"New approaches to knowledge transfer increasingly refer to knowledge transfer as an ongoing process involving more or less frequent interactions between different groups of actors involved in specific socio-political contexts and environments and alternately playing a role in production, relay, and use of knowledge "(Lemire, Souffez and Laurendeau, 2009, p. 15). In this context, the Centre is committed to integrating public health actors throughout the development of our projects. To do this, we have adopted various strategies.
||Our goal is to reach various public health actors interested in promoting healthy public policies. |
This includes public health officers, population health planners, members of non-governmental organizations, think tanks and community groups, as well as other actors from the public sector interested in healthy public policies.
Note that NCCHPP also works with researchers and others. Our knowledge exchange efforts will focus primarily these different individuals and groups. Meetings with representatives of our target audiences
After the Centre's inception, we conducted consultations with representatives of our target audiences in order to establish and develop our activities. This was done to ensure that the resources and the tools we developed were useful and relevant to actors looking to promote healthy public policies.
Consultations took place in 2005, 2006 and 2007 in Quebec, British Columbia, New Brunswick and Ontario. The idea was to conduct consultations by bringing key informants together by geographical area. The purpose of these consultations was to solicit opinions and ideas about our program, priorities and potential products. The general question we asked was how could the NCCHPP best support the public health community's efforts in promoting healthy public policy. Specific questions included to what extent we should focus on research syntheses of specific interventions, and to what extent on building understanding of public policy processes. We also inquired about any specific common themes or public policies on which we should focus. Finally, we addressed the question of how they might continue to interact with us and how we might support collaboration among the participants themselves. The data that we collected during these meetings helped to fuel the NCCHPP's strategic planning during its first five years of existence. For more information, click here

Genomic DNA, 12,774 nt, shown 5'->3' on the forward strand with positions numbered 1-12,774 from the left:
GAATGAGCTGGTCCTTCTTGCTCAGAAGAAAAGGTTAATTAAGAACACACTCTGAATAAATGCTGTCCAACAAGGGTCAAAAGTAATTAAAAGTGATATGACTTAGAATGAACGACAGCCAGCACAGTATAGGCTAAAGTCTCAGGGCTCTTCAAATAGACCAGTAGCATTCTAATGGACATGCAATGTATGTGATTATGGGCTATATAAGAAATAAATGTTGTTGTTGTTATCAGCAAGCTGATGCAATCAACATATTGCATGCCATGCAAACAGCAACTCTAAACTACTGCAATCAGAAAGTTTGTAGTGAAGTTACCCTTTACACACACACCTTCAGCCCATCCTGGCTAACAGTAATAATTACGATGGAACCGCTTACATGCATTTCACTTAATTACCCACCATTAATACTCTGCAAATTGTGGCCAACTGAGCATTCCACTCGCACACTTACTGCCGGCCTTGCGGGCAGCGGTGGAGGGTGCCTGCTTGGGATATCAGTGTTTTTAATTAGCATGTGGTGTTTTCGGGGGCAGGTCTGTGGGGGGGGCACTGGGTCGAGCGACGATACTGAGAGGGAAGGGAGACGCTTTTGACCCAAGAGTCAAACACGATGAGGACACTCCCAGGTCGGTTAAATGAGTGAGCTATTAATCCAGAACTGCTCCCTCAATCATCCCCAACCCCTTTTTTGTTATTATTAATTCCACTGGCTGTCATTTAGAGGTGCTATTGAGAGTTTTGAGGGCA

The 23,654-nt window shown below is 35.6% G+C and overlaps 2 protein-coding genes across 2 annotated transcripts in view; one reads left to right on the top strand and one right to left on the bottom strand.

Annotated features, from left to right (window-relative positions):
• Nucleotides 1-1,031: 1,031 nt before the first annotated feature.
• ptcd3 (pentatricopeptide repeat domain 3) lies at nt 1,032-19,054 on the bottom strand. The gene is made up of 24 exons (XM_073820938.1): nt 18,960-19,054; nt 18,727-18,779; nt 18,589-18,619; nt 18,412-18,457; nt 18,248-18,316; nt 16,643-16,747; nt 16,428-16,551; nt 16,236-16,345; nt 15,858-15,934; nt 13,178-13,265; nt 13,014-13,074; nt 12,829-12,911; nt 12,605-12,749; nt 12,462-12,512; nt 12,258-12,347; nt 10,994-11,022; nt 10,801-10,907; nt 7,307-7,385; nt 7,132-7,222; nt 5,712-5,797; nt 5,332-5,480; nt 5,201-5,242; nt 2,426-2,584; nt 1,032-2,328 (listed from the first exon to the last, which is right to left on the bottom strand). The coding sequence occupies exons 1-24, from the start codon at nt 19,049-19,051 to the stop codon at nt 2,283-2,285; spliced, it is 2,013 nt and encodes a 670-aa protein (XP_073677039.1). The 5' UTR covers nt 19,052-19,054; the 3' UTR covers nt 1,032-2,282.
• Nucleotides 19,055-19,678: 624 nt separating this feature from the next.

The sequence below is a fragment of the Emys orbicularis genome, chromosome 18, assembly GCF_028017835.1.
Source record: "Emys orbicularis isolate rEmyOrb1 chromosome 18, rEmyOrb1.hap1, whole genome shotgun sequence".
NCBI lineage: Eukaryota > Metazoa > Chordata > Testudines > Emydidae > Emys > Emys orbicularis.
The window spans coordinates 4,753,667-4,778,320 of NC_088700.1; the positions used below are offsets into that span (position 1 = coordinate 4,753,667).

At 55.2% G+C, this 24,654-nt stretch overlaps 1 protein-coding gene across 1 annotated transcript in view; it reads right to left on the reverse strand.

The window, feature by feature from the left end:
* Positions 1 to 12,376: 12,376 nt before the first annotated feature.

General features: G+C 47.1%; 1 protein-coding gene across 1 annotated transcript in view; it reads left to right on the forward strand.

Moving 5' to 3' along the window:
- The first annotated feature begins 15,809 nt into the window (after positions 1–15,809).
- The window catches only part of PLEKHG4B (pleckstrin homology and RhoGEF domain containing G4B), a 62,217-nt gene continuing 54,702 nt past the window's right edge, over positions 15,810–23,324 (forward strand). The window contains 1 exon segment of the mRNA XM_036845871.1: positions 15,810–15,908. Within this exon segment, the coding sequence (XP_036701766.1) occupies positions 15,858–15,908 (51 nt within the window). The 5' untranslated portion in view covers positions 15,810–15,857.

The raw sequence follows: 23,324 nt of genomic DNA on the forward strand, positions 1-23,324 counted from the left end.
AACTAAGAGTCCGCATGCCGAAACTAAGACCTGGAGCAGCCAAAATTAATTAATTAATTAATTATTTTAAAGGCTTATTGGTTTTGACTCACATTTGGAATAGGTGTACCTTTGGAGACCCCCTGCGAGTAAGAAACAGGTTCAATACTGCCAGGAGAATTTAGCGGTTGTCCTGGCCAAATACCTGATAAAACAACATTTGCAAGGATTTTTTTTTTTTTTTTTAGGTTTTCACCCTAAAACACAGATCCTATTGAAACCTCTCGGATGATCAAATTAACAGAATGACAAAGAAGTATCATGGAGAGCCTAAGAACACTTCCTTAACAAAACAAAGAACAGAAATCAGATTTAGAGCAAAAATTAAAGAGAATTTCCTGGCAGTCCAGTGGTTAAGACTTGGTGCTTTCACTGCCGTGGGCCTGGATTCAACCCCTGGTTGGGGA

We are planning to carry out new needs assessment consultations in 2011. These will help to guide our work over the next five years. Knowledge Exchange Strategy
We also developed a knowledge exchange strategy that aims to involve various actors throughout the different phases of a project. Our strategy includes regular collaborations with some actors who are particularly interested in a project. These actors will be consulted at various times for their feedback with respect to a specific issue, their knowledge of the subject, the type of resources and tools they need, etc.. They will also be consulted in regards to dissemination and knowledge exchange strategies to use in order to effectively reach their peers. They will finally be involved in testing the different formats of resources that we develop. Evaluation by users, participants and collaborators
We also seek to answer the needs of those who use our work by collecting assessment data on the relevance and impact of our activities.
As a follow-up to our various workshops, we systematically evaluate the work. These evaluations aim to determine the level of satisfaction regarding the workshop from various angles in order to adjust the content or format if needed. The evaluations also help identify the needs of participants on various topics and issues in healthy public policy, and to tailor resource formats.
In addition, we are currently developing an evaluation grid based on the knowledge transfer framework developed by Lemire, Souffez and Laurendeau in 2009. During 2011, we will conduct an online assessment of some of our publications and of a health impact assessment training event held in November 2010. This evaluation will focus on whether the content of the evaluated resource was adequate, if readers appropriated the knowledge from this resource, and how that knowledge was used in practice. Photo Credits:
© iStockphoto.com/ Robert Dant
For information about how to legally obtain these images, click here.
We would like to hear from you
Please send us a note to share your comments on our work, or to let us know about potential projects, ideas, interests, or new resources relating to healthy public policy.